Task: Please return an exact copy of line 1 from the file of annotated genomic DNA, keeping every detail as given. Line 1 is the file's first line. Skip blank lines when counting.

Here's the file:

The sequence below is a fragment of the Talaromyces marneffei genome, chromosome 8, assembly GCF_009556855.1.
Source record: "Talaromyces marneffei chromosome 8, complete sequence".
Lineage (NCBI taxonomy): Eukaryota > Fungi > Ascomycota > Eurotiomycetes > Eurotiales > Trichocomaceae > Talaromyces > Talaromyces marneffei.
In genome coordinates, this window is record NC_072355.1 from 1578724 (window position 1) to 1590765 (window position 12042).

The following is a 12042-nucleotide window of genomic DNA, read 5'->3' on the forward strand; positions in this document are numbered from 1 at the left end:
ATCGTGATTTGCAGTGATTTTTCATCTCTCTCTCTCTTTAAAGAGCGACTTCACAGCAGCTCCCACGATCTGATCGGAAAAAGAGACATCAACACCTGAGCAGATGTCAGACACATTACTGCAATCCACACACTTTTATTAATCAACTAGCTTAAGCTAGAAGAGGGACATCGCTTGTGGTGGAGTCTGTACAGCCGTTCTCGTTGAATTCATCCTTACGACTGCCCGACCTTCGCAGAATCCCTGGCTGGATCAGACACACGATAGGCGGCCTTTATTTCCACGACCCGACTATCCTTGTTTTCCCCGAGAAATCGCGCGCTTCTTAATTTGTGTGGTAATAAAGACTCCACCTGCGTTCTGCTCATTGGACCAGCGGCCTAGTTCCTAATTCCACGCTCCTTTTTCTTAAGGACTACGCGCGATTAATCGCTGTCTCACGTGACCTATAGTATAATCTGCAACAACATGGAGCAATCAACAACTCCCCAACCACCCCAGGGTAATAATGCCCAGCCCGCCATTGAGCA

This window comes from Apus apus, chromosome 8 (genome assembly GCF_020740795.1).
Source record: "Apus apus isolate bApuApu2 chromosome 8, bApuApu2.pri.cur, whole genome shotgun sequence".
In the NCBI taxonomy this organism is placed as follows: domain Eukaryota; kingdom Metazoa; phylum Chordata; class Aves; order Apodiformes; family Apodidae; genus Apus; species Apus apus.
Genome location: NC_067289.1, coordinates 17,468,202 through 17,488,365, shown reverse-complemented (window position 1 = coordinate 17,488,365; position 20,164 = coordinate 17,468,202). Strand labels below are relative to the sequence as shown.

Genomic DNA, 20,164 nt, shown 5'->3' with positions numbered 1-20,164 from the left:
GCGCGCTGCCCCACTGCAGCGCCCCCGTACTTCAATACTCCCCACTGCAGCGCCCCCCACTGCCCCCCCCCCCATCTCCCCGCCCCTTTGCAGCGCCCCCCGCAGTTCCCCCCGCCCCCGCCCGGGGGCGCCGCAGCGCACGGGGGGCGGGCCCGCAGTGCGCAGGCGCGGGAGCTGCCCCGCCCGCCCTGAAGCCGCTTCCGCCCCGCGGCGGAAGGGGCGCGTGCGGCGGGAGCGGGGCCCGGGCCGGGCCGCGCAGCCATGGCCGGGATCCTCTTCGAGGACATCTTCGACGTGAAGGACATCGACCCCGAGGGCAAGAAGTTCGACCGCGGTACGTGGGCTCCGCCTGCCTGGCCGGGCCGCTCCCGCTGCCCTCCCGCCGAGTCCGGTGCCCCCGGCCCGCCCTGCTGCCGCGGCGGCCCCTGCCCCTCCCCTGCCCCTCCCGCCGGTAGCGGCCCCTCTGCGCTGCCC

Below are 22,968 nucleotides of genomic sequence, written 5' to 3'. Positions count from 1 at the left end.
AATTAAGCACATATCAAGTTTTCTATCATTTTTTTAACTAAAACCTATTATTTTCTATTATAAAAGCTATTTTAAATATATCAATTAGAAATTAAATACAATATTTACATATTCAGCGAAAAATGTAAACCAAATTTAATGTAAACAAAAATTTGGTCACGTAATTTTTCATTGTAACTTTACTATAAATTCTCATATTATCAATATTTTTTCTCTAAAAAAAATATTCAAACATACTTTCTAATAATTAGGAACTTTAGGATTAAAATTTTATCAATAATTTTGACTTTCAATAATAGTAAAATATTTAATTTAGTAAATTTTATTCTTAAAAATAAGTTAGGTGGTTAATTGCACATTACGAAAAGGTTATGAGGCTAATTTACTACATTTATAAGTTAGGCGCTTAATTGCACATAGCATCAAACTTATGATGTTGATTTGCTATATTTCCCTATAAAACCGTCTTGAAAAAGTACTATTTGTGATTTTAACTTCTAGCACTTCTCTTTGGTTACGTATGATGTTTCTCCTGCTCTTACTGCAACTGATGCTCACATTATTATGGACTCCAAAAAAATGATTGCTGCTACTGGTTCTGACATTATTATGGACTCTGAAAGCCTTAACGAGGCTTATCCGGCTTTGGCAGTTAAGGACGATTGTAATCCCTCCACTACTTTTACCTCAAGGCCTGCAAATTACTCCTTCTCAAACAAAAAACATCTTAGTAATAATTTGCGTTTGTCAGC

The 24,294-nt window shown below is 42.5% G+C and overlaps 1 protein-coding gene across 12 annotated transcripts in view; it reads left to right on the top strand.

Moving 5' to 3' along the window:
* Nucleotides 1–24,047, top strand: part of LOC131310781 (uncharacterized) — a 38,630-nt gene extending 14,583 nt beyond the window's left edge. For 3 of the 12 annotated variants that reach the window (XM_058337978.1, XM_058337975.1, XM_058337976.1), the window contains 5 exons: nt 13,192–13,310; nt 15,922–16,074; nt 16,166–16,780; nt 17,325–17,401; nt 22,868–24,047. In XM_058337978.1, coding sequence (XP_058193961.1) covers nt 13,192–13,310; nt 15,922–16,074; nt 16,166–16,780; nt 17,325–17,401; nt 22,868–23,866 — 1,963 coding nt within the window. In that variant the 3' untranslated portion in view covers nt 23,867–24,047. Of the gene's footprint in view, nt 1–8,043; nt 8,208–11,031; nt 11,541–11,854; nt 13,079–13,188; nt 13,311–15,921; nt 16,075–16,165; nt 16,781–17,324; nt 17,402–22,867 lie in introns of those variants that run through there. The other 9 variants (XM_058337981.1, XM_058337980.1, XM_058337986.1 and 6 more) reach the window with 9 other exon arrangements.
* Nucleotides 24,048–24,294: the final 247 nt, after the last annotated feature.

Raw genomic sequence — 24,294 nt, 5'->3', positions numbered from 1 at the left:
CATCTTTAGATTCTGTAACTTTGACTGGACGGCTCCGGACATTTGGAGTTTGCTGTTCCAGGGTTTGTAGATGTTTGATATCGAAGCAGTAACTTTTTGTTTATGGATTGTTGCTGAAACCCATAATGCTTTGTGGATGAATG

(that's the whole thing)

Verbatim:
The sequence below is a fragment of the Talaromyces marneffei genome, chromosome 8, assembly GCF_009556855.1.